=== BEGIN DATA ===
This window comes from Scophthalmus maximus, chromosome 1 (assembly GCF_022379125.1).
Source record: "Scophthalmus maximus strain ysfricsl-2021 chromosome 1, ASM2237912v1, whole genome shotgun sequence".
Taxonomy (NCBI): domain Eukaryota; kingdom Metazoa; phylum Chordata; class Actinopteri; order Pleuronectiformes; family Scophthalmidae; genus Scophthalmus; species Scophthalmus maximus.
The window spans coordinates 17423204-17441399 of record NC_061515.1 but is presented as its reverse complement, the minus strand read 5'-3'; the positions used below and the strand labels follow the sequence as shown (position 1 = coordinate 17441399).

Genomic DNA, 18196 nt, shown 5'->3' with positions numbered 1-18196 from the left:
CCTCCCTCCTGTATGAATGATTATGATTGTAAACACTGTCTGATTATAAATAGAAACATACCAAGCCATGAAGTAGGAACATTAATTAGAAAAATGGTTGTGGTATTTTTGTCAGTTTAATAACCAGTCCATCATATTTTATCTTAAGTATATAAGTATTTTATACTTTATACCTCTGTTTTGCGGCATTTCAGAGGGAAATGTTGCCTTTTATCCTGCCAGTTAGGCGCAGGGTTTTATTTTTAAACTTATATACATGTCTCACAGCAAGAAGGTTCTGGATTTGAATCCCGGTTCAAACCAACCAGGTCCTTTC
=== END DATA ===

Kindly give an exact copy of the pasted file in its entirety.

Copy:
This window comes from Scophthalmus maximus, chromosome 1 (assembly GCF_022379125.1).
Source record: "Scophthalmus maximus strain ysfricsl-2021 chromosome 1, ASM2237912v1, whole genome shotgun sequence".
Taxonomy (NCBI): domain Eukaryota; kingdom Metazoa; phylum Chordata; class Actinopteri; order Pleuronectiformes; family Scophthalmidae; genus Scophthalmus; species Scophthalmus maximus.
The window spans coordinates 17423204-17441399 of record NC_061515.1 but is presented as its reverse complement, the minus strand read 5'-3'; the positions used below and the strand labels follow the sequence as shown (position 1 = coordinate 17441399).

Genomic DNA, 18196 nt, shown 5'->3' with positions numbered 1-18196 from the left:
CCTCCCTCCTGTATGAATGATTATGATTGTAAACACTGTCTGATTATAAATAGAAACATACCAAGCCATGAAGTAGGAACATTAATTAGAAAAATGGTTGTGGTATTTTTGTCAGTTTAATAACCAGTCCATCATATTTTATCTTAAGTATATAAGTATTTTATACTTTATACCTCTGTTTTGCGGCATTTCAGAGGGAAATGTTGCCTTTTATCCTGCCAGTTAGGCGCAGGGTTTTATTTTTAAACTTATATACATGTCTCACAGCAAGAAGGTTCTGGATTTGAATCCCGGTTCAAACCAACCAGGTCCTTTC